The first refers to the anti-nuclear movement and the second refers to moving pictures (i.e. animation). Today we visited Oguma 先生, a scholar and outspoken activist living in Tokyo. Afterward, we went over to the magical Ghibli Museum thanks to the persistence of our professors in obtaining the hard-to-get tickets.
Professor Oguma. a Japanese historical sociologist, answered our questions extensively and was a lot less intimidating than we expected. When asked about his unusual combination of academic and activist, he replied that he does not really identify as either. Another interesting part of our conversation was that he talked about how Japanese people don’t think there is a relationship between nuclear weapons with nuclear energy. He said a lot of foreigners like to relate events in Hiroshima with events in Fukushima, but they are separate events.
Although I wish I was more of a Ghibli fan than I am (I’ve only seen four Ghibli films), I had a great time at the Ghibli Museum! I love art so much. I think my second career choice would be to work in animation if I had a talent for it. Anyway, it was eye-opening to experience the museum’s portrayals of the creative process and food culture with Selinger先生there. She taught a class that included analysis of Ghibli films, so she had great input! I kind of wished we did an academic reading on Ghibli, but then again who knows if I would have finished it by the time we got the museum. Apparently, there was an optional reading about Spirited Away, but I didn’t see it on BlackBoard?
The museum heavily romanticized the creative process and food. As a someone who romanticizes on the daily, I was grateful to hear Selinger先生’s critique on the museum. The main exhibit was basically a walk-through an artist’s studio. The first part contained all kinds of artist drawings, from loose sketches to fully painted watercolors, all over the walls and on the displayed desk. The text that accompanied talked about how you have to keep on trying and put in a ton of work to get the few gems of usable pieces. There was another part about these little green creatures (怪人ジブリブリ) that gather around stressed artists when deadlines have to be met, and it’s not until the last second that creativity strikes and miraculously the work gets done. (I got a keychain of this cute-because-it’s-ugly character, and the text that went with it read “スタジオに発生するいきものでふだんは婆を見せませんが仕事がはかどらないスタッフの冷汗やあぶら汗をしたってまわりに集まってきます” but I forgot to ask for a translation L help?) It was all very beautiful; desks were messy but not too messy, reference pictures of scenery were laminated in giant photo books, shelves were lined with books from all over the world, and paint containers of pretty much every color were perfectly arranged in rows for us to gawk at. It was very much the creative process viewed through rose-tinted glasses. The museum showed a particular way the creative process happens, implying that it should operate that way. There was also a special food exhibit, which was also super beautiful (I love fake food). The various food scenes in Ghibli films are symbolic. Food is romanticized as the thing that unifies different cultures. Characters are able to explore, through food, what another culture is like in a particular way. What I mean by that last point is that Ghibli ignores certain factors like class and the foods’ political histories (e.g. rice riots) in these cultural exchanges.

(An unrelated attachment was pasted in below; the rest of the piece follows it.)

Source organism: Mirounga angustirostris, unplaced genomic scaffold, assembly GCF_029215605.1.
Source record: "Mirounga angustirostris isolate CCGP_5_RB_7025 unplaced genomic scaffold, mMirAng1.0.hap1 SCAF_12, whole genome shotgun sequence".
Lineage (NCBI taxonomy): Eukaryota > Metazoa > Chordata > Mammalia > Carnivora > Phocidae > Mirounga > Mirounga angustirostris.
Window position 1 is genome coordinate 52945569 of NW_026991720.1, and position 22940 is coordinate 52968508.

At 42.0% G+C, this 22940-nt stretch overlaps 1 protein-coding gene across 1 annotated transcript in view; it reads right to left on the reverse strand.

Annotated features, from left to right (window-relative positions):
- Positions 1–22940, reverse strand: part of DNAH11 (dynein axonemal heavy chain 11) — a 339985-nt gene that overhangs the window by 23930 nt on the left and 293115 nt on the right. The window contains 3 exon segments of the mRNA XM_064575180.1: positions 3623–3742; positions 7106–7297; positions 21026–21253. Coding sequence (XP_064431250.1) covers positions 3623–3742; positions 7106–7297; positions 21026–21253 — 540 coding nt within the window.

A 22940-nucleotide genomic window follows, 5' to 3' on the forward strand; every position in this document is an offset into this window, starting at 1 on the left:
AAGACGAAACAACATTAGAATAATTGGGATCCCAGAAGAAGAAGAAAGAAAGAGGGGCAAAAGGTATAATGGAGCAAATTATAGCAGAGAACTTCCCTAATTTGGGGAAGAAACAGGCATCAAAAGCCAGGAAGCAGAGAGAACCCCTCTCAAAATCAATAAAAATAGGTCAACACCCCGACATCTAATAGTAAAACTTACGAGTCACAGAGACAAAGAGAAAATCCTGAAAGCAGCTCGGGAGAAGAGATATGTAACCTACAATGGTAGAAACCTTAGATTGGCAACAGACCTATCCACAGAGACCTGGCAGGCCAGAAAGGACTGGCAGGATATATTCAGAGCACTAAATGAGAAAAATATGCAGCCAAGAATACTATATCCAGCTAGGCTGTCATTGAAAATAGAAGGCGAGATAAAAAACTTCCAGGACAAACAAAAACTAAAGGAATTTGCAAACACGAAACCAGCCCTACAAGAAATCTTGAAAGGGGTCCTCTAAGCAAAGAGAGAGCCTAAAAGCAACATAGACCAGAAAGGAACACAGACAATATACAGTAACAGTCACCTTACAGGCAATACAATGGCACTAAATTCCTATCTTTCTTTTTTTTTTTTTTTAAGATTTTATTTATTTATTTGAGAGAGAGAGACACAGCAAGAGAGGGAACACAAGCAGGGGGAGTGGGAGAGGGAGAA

My trouble with exCHANGE (pun intended). At the Ghibli museum, I bought a couple things at the gift shop… this was great, except for my freak-out moment of figuring out Japanese coins. I froze up, staring at my open palm full of change. Only panicked thoughts ran through my head, like: What denomination did each coin belong to again? Why didn’t I figure this out when I was in line? The nice cashier must have read the confusion on my face because he reached over the register, sifted through my change, and took the appropriate coins from my hand. I was so relieved and thanked him many times in Japanese.